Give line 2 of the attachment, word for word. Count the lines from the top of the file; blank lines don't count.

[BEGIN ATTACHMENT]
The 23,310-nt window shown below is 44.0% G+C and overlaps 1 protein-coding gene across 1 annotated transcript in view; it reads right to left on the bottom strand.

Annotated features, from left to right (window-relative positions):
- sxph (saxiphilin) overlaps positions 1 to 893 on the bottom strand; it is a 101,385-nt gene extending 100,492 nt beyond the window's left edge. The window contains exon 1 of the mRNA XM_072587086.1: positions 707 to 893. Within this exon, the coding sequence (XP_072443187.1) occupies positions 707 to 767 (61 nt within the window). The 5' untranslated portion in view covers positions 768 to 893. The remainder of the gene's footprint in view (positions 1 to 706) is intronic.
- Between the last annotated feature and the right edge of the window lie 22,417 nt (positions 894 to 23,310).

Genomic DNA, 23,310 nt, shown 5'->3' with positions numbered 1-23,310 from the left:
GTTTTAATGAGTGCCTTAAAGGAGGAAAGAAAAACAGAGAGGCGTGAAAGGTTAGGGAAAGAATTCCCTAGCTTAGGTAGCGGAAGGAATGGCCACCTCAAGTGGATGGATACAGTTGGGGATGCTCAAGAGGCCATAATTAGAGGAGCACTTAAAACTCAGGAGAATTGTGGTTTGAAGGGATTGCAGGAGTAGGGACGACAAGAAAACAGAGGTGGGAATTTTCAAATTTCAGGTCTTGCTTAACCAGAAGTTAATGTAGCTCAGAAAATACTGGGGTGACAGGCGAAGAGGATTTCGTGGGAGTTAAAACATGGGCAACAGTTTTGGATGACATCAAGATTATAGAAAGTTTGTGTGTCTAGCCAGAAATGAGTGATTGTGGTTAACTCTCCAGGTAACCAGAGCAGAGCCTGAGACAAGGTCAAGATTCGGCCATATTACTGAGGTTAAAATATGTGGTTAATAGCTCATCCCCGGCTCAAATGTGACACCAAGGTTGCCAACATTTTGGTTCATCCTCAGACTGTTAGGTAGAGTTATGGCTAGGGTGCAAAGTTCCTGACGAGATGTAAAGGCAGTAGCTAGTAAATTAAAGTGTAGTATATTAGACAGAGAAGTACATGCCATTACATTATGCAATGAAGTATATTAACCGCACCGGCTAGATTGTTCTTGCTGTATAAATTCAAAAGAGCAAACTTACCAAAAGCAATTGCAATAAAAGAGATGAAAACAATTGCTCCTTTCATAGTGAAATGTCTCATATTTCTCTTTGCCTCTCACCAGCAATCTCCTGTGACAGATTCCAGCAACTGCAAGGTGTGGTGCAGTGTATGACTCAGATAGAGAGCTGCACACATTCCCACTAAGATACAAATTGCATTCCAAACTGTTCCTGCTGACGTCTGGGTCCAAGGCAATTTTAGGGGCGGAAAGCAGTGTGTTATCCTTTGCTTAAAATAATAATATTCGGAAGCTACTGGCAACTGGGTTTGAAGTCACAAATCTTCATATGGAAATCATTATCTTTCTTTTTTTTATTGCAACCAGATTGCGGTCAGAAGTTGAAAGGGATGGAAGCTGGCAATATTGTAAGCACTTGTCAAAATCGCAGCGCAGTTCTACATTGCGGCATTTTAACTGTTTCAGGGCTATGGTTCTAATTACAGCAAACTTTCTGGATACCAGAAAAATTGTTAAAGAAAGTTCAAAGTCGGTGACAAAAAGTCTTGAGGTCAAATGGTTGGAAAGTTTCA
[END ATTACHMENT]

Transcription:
Annotated features, from left to right (window-relative positions):